Ricoh Theta S review: Photography in the round
The first Ricoh Theta appeared back in 2013. The 360-degree camera broke the rules of photography then, but I find the concept as appealing now as I did when I saw the first iteration. This is photography unleashed from all the usual rules, photography without the frame, and it’s amazing how different that feels. Since launch, it’s been updated with the Theta m15 version, which added much-needed video support, while this new Theta S model boosts the quality of both stills and video.
Ricoh Theta S review: Shoot now, frame later
The core appeal of the Theta remains the same. Many love the fuss of photography, all that framing, focusing, tweaking of exposures and organising people into the right positions. However, if you find all that a chore then the Theta is for you – hold it up, press the big button and move on.
While you may not want the faff, you probably still want good-looking photos and the Theta S is better equipped to capture these than the original. As before, the dual sensors, one on each side, use fisheye lenses to capture a 180-degree image, with the two images being stitched together to form the final 360-degree picture.
I wasn’t able to discover how big the sensor in the original Theta was, but the resolution wasn’t all that impressive, at a measly 3.2 megapixels. The new Theta S has a pair of 1/2.3in CMOS sensors at 12 megapixels each, each sat behind a marginally brighter f2 lens. With the resolution stretched across such a huge angle of view, it still isn’t pin-sharp, but what it lacks in quality it makes up for in engagement.
I’ll let you judge quality for yourself, but it’s more than sufficient to get a feel for your surroundings. The new sensors and lenses mean you can take decent-looking photos anywhere you’d expect a modern smartphone to cope, except perhaps in low light. There’s no flash here to help out.
There’s also no screen on the device, but it’s easy to link it via Wi-Fi to your smartphone (iOS or Android) and transfer photos. These can then be viewed on your phone, spun around and zoomed using the usual gestures. From here, you can share your pics to either Facebook or Twitter. You get a still sample from the full 360 image, and clicking on it takes you through to the Theta website where you can see the whole thing. You can also upload geolocated photos directly to Google Maps.
The app allows you to take remote control of the Theta S, primarily so you can take pictures or record video without having your arm and face front-and-centre. From here you can tweak the exposure with shutter priority, ISO priority and manual modes (the aperture is fixed) and set the white balance. You can also set up timelapse photos, deciding on the interval between frames and the total number of shots.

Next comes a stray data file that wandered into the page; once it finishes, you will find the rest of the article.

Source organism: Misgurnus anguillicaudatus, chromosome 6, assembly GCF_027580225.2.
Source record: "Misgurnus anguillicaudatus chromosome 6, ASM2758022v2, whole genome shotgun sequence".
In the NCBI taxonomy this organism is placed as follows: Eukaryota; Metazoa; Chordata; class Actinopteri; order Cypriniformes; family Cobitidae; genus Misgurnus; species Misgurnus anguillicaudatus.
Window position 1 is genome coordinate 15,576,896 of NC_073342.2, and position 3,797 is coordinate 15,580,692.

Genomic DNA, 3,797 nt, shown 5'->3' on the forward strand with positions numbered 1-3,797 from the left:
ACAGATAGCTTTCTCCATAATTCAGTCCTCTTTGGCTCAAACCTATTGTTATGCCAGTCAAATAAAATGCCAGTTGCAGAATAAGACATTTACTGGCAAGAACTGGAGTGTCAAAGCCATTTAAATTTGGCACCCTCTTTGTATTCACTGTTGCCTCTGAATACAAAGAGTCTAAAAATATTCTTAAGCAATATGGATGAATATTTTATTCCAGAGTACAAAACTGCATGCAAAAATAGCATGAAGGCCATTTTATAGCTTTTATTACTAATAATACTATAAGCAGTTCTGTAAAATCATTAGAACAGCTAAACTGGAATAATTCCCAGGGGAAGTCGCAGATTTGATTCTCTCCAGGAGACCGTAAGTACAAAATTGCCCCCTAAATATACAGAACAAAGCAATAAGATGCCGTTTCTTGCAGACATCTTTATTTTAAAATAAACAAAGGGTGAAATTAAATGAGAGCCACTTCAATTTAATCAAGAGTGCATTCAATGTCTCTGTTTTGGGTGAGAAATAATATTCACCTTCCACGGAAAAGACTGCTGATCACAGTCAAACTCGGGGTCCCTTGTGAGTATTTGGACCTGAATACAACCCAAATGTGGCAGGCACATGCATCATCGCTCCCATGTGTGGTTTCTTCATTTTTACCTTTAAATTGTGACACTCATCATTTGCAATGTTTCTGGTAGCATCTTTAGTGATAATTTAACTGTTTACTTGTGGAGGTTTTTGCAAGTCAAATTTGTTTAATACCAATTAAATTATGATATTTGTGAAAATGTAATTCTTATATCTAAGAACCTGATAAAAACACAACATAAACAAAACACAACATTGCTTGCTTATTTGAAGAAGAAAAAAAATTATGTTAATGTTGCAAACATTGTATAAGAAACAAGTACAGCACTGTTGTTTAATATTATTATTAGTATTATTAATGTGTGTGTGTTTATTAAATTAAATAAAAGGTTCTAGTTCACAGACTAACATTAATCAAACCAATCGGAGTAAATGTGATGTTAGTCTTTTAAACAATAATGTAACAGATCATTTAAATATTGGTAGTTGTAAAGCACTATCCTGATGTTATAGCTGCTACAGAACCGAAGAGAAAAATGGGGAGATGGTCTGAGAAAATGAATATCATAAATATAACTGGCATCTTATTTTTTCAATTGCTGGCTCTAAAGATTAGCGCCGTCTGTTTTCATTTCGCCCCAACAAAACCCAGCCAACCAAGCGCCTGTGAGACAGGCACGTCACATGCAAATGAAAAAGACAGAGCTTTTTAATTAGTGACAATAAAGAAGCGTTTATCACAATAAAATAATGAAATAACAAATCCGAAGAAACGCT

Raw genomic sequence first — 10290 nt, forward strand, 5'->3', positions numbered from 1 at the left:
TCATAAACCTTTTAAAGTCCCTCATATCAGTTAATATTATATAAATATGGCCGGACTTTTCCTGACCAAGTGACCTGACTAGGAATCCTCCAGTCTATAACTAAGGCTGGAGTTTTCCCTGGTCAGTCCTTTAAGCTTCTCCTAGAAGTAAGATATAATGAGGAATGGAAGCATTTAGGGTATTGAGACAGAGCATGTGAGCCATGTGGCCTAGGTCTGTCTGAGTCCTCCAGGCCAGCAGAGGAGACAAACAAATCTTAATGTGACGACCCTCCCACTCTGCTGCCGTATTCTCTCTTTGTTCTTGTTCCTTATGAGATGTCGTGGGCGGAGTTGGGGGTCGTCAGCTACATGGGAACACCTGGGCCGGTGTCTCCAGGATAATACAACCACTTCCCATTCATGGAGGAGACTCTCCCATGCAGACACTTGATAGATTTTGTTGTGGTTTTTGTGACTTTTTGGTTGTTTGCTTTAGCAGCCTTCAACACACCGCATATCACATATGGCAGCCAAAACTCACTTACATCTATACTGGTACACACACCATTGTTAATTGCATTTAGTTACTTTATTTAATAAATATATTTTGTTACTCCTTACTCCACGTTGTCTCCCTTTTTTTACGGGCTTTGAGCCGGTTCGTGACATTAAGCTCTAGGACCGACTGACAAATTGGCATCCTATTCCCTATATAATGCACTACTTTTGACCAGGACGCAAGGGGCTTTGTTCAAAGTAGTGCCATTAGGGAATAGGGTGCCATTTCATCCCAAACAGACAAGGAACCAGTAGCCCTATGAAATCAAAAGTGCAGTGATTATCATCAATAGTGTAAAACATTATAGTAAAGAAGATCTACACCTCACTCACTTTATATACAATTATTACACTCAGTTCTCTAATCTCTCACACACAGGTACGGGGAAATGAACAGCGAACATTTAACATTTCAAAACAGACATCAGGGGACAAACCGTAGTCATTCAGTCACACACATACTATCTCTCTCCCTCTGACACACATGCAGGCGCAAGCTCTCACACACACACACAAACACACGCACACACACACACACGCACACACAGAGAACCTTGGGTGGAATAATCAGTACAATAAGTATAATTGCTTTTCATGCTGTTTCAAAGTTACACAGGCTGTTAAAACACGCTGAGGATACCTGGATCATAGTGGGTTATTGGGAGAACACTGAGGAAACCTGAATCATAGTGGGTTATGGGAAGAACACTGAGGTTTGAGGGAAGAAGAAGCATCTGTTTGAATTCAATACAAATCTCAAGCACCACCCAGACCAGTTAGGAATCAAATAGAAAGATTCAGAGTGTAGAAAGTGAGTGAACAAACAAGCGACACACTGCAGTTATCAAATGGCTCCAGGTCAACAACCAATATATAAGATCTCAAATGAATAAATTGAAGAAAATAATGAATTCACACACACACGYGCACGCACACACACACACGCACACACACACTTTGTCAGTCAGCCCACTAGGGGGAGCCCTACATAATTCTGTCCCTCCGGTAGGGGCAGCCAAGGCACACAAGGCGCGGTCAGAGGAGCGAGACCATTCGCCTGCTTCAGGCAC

Ricoh Theta S review: Video quality
This is the first time I’ve seen a Theta with video capability and it’s mind-blowing. Place the Theta somewhere with a good all-round view of the proceedings – be that dinner with friends, opening the presents at Christmas or a party on the beach – and set it running. The resulting footage is hugely engaging and my friends loved spotting themselves in the crowd.
So you’ve shot some great 360-degree video and you’ve shown it to your suitably impressed friends on your smartphone. How do you go about getting it on the internet? YouTube’s recently added support for 360 video is the obvious destination and the Theta S is compatible with the service, with some fiddling and a couple of issues.
For starters, ignore the advice given by YouTube and the tool it provides – it doesn’t work. The 360-degree video is begging for a standard way of doing things, especially with VR on the march. Google and Ricoh need to work together on this, as this is the most consumer-friendly hardware we’ve seen to date.
You can’t currently upload 360-degree videos directly to YouTube from your smartphone, either. Instead, you’ll have to download and install Ricoh’s own tool to add the necessary metadata to the video file first. It doesn’t take long, but it means you can’t upload videos directly from your phone, which is disappointing.
Videos look pretty good on Theta’s own website (in a window at least), but they take a serious quality drop when uploaded to YouTube. This is surprising given that the site is happy to host 4K and 60fps content and the file sizes aren’t huge. The advantage, though, is that, once on YouTube, you can then view the video using Google Cardboard or any other VR headset for the full VR experience.
Ricoh Theta S review: Verdict
If you have a good reason to own a 360-degree video and stills camera, the Ricoh Theta S is a must have. Estate agents, location scouts, VR enthusiasts and anyone who puts on live events will love it, and it will also appeal to regular travellers looking to capture their trips in a new way. It’s incredibly easy to use, too.
“If you have a good reason to own a 360-degree video and stills camera, the Ricoh Theta S is a must have.”
The issue with video quality in YouTube is hopefully something Google will fix in the near future, and I can’t see why Ricoh can’t include the YouTube metadata in every video, via a firmware update, so you could then upload directly to the site from your phone. I’d also like to see support for 360-degree content in services such as Facebook, although that can’t be blamed on Ricoh.
With its modern camera sensor, the new Theta S is the Theta to buy. It’s simply a matter of thinking up some ideas of how to make the most of its unique capabilities. With VR booming, that shouldn’t be too hard – it simply needs to be better integrated with Google’s vision for 360-degree video before it can be fully recommended.